PASADENA — With the 1980 television series "Cosmos: A Personal Voyage," Carl Sagan excited a generation to stare at the stars that make up this universe in which we live. It became the most-watched series in the history of public television, reaching an estimated 750 million people in 60 countries.
Just like the billions of black holes that exist, though, a giant absence of interest in what's out there followed Sagan's death in 1996. There's a new flicker of light looking to fill that darkness.
Astrophysicist Neil deGrasse Tyson will host a new "Cosmos" series, which launches tonight on multiple channels — FOX, National Geographic Channel, FX, FXX, FXM, FOX Sports 1, FOX Sports 2, Nat Geo Wild, Nat Geo Mundo and FOX Life. The series will air for 13 weeks on Sundays on FOX, with new bonus footage and behind-the-scenes content on Mondays on the National Geographic Channel.
The series is being brought back to TV by someone who was a fan of the original series — Seth MacFarlane.
"I had seen it as a child, and then, when I was in high school, saw it again and was able to process it in even more depth and was just always a fan," MacFarlane says.
When the TV and film actor/producer heard the series was being re-launched, he wanted to get involved and give the show the best chance to reach a large audience. So, while the National Geographic Channel and Discovery Channel were obvious homes for the new show, MacFarlane was convinced he could talk the FOX executives into giving the show a place on the network.
If the idea of the guy behind "Family Guy" and "Ted" pushing an educational program seems odd, Tyson, too, was surprised by MacFarlane when they initially sat down to talk about the show.
"His first question to me just after the appetizer was, 'How can I make a difference in science in this world?' That was his question to me. And I said, 'Is this Seth MacFarlane? Is this, like, the guy who illustrates Stewie? Is this the same guy?' So that was my first indication that, in fact, he had some deep sort of genetic roots of wanting to make a difference in this world, and the rest, as we say, is history," Tyson says.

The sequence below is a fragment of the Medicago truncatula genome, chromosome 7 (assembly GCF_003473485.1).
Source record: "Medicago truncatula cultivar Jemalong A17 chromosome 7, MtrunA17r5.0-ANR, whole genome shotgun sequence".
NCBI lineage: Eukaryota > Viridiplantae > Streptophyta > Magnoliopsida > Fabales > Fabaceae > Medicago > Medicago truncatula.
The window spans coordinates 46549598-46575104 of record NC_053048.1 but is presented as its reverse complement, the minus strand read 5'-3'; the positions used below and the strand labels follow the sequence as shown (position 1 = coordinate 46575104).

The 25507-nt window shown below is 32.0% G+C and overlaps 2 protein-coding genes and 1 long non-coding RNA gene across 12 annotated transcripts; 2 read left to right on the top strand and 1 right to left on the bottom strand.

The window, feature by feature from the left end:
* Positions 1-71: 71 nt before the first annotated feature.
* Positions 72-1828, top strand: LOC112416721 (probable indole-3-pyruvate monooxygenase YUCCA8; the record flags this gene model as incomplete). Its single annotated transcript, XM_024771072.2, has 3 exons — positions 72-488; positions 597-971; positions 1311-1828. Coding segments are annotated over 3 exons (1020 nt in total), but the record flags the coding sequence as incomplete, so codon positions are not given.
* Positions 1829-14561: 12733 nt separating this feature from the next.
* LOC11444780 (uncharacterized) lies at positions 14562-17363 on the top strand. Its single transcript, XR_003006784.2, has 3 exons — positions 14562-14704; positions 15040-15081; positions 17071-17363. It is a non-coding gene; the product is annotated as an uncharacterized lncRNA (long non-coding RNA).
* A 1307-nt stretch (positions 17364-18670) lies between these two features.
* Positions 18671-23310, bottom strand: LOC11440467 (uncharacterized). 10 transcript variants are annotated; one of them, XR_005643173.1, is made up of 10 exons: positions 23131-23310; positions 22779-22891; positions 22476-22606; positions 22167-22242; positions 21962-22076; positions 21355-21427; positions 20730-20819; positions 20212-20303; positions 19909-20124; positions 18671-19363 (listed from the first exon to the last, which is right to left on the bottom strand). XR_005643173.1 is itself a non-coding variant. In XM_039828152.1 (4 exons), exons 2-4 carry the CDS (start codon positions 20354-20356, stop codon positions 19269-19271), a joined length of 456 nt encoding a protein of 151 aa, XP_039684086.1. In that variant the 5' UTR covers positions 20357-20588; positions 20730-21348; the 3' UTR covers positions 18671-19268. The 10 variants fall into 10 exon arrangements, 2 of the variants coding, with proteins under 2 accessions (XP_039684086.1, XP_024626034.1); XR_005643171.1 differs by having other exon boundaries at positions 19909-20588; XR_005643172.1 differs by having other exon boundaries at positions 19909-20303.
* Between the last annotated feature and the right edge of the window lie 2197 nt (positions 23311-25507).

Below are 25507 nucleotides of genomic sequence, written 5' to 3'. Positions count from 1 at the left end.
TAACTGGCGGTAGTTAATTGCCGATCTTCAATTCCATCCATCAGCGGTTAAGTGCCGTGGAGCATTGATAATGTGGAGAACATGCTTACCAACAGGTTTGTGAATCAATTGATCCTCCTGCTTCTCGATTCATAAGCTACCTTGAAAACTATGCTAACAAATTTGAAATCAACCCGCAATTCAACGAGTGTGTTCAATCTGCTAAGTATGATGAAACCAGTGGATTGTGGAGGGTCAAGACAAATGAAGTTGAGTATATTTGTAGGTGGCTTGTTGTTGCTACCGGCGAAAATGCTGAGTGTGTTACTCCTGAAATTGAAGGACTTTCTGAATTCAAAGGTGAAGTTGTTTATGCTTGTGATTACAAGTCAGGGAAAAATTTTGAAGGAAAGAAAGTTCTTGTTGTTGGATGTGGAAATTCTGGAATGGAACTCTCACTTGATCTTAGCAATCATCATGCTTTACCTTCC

It proved a perfect combination. Tyson brings the same scientific passion that Sagan showed when he started the series, while MacFarlane has been able to help elevate the visual part of the program through 21st century filmmaking that makes a trip through the universe visually stunning.
What they have created is the story of how we discovered the laws of nature and found our coordinates in space and time. The series brings to life never-before-told stories of the heroic quest for knowledge, transporting viewers to new worlds and across the universe for a vision of the cosmos on the grandest — and the smallest — scale.
This is all done through new modes of scientific storytelling that reveal the grandeur of the universe and re-invents celebrated elements of the original series, including the "Cosmic Calendar" and the "Spaceship of the Imagination."
At first look, having these stories told on FOX appears to be a big leap from when Sagan, who co-wrote and narrated the original series, took public TV fans on a cosmic journey. "Cosmos" executive producer Ann Druyan points out that having the series air on FOX is actually closer to Sagan's original intentions. She would know; she was married to Sagan for 15 years and was his co-writer on the original series.
" 'Cosmos' is about opening the door to the widest possible audience to entertain them, to uplift them, to make them feel the great, the awesome power of the scientific perspective. When Carl Sagan was alive, we wrote for Parade magazine. We weren't trying to preach to the converted. We wanted to evoke in people, who might have even had hostility to science, a sense of wonder, the questioning, or to excite people who thought that science was just too challenging to dream about the universe of space and time," Druyan says. "So I don't see any problem at all. If you had a sense of humor, you loved those shows on FOX, and if you have a beating heart, you will respond to 'Cosmos.' "
The series launches at a time when the United States has pulled back on its space efforts. Despite that decision, Tyson has continued to see a hunger among those who follow him on Twitter, where he writes posts about the universe. That social media response has shown him that if interest in space is to be rekindled, it won't be done by talking with politicians. It will be a grass-roots approach.
" 'Cosmos' targets people, not only who love science, but people who were indifferent to science. Especially those who might have felt that science is something that they never liked, who are … hostile to it," Tyson says. "If you look at the FOX portfolio, it's all a manner of demographics who come through the FOX portfolio from Twentieth Century Fox and Fox Searchlight Pictures, FOX Business, FOX News, the FOX network.
"I think 'Cosmos' will bring them all into one place at one time on a Sunday night when you already know everybody is home. And they'll be watching FOX at the same time, which is what I think is going to happen."
Galileo gave us a way to look beyond our planet. Sagan gave us a reason to turn our vision to the sky. Now, it's fallen to Tyson to make a new generation see the stars.
"Cosmos": 9 p.m. tonight, FOX (KMPH, Channel 26.1) and multiple cable channels. 10 p.m. Monday, National Geographic Channel.